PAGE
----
Mappedin is already in use successfully. Since its official launch in September 2023, more than 4,000 user accounts have been created.  

Many of Mappedin’s new customers are public schools and fire departments for whom mapping services are free. To provide life-saving technology to schools and first responders, two former firefighters have integrated Mappedin maps into their school safety product, AIKI ClassroomSAFE. The app provides situational awareness and a comprehensive view of other responding agencies, students, and the real-time status of classrooms. According to experienced firefighter and AIKI co-founder, Damian McKeon, Mappedin has taken a multi-hour mapping process down to a couple of minutes.

Some forward-thinking schools in the U.S. and Canada are also looking to use Mappedin. Three pilot Canadian cities – Orangeville, Kitchener and Waterloo – have already adopted the tool to digitize paper floor plans for a variety of building types for pre-planning and educational purposes.

Also, first responders in 911 incident dispatch will be able to access Mappedin-created maps within their safety platform for precise geolocation. By providing Mappedin’s accurate geo-located annotations of key safety equipment before the trucks arrive on scene, the 911 dispatch can be prioritized as the first point of contact. According to Dain Bolling, Founder of Pure Wireless LLC, Mappedin easily creates spatially accurate maps suitable for first responders during critical incidents.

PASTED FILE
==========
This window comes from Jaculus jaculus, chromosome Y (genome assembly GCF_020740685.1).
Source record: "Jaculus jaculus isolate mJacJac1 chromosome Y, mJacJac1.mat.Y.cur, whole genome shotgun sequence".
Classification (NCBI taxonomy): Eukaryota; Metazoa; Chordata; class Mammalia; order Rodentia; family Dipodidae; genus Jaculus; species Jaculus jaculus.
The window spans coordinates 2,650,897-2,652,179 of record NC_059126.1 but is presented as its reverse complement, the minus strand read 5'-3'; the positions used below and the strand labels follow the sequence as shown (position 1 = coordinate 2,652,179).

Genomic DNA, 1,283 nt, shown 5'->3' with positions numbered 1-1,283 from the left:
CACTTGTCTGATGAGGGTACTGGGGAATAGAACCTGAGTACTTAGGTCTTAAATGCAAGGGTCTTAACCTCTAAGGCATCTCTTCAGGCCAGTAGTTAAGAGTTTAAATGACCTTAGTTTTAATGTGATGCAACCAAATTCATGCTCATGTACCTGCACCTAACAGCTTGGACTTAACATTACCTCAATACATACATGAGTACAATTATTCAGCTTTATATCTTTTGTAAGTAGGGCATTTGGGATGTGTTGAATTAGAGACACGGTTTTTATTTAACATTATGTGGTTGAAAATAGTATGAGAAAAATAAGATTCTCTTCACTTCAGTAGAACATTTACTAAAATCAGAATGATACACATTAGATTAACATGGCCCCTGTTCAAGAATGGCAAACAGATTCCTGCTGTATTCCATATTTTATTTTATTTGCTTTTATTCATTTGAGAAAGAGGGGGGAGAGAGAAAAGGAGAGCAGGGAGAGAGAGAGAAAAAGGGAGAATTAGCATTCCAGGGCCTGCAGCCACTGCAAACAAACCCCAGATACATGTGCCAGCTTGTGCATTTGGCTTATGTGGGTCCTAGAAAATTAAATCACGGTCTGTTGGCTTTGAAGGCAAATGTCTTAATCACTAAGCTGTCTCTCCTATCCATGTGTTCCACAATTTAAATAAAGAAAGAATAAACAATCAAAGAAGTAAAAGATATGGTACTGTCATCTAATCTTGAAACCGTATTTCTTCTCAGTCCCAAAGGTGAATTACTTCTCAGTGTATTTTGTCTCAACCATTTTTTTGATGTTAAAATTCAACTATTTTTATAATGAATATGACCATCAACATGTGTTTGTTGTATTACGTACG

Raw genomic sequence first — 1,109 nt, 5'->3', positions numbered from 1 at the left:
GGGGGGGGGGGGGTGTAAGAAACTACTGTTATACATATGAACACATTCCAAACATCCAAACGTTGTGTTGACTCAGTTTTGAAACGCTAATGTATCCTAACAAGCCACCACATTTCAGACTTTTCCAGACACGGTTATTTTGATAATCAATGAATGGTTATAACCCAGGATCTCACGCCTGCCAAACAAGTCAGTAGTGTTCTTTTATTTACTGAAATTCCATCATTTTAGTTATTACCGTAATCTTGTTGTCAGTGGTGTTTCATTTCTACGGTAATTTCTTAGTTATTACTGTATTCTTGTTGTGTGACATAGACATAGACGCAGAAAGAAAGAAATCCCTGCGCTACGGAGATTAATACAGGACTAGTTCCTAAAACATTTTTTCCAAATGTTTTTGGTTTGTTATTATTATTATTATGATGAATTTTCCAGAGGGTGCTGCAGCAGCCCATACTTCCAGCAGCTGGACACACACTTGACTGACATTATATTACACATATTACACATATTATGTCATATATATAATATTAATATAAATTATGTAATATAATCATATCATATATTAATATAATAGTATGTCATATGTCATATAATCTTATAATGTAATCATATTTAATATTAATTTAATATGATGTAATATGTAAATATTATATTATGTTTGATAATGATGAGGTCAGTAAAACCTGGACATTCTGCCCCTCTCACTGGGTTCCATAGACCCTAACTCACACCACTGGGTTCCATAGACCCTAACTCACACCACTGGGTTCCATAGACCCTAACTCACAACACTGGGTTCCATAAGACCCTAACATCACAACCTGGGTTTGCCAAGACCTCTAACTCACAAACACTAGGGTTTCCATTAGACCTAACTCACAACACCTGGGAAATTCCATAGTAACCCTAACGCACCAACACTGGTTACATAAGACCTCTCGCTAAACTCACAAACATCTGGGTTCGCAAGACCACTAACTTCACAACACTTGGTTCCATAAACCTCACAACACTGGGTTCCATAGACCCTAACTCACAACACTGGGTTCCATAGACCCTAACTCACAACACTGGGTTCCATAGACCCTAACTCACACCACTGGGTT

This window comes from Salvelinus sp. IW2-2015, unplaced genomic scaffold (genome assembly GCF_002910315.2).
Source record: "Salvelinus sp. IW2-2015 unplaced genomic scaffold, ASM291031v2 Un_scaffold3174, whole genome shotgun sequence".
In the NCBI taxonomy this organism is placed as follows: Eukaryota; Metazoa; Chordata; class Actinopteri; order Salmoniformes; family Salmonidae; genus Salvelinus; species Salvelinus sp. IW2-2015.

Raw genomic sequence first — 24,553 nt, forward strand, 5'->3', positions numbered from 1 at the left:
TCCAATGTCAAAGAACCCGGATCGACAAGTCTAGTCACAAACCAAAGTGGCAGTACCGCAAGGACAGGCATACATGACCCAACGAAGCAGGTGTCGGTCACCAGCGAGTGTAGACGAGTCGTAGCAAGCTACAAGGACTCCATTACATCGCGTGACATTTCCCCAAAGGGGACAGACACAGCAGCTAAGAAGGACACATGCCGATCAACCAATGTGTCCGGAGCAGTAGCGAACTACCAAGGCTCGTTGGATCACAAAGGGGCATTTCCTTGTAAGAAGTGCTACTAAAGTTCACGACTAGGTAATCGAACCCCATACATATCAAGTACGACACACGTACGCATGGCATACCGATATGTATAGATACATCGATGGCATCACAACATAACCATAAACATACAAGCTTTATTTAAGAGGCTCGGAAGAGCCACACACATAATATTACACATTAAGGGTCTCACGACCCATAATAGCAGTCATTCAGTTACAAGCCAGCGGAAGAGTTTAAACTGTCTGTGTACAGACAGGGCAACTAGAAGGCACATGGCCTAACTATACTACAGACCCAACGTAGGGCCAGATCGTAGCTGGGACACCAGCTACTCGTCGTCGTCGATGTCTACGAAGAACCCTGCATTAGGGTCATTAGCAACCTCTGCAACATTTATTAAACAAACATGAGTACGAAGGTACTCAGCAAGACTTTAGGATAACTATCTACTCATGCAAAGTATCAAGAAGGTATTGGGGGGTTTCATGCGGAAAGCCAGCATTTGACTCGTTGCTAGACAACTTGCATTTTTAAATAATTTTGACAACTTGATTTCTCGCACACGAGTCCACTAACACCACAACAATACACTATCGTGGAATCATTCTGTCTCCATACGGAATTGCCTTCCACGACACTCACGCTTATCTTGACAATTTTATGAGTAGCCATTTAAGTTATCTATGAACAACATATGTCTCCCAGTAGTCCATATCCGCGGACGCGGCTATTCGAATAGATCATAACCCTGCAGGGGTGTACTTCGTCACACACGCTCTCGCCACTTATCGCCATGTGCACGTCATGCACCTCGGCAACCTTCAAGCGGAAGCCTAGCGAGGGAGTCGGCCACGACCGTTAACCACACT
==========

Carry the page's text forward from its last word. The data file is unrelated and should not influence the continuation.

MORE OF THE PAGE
Moreover, efforts are underway to map an entire Florida county. Mappedin is accelerating its Maps for Good initiative to address the needs of schools and first responders. Eligible participants will receive no-to-low-cost indoor mapping. “Indoor maps are crucial for situational awareness in built environments, and Mappedin is proud to be part of the solution,” said Hongwei Liu, Co-Founder and CEO at Mappedin. “With Maps for Good, we’re putting AI-powered indoor mapping directly into the hands of front-line professionals, giving them purpose-built tools to do their jobs and keep people safe.”


Mappedin could be integrated with other tools

The Mappedin Free subscription is available for schools and responders, where anyone is encouraged to create their own maps. The paid Plus subscription, released in February 2024, and the Pro subscription, coming later this year, add advanced capabilities, including integration with other tools.

“One such possible integration is with the S&T-developed gunshot detection system that detects and alerts police of gunshots,” said Caracciolo. “If integrated with Mappedin, police would not only be alerted of the gunshots, but they could also receive an interior map of a building depicting where the gunshots are occurring, thus enabling police officers to engage the shooter and locate and start treating victims as soon as possible.” 

Additionally, corporate customers, such as airports, stadiums, and office buildings are also using Mappedin for things like complex mapping, wayfinding, and custom integrations. 

“Ultimately,” Caracciolo added, “S&T invested in Mappedin to equip first responders with the best tool to pre-plan and navigate building interiors in emergencies.”  

Learn more about S&T’s innovative industry partnerships and support for the nation’s first responders. For related media inquiries, contact [email protected].

About the Author News

Content curated and written by Firehouse editorial staff, including Susan Nicol, Steven Shaw, Peter Matthews, Ryan Baker and Rich Dzierwa.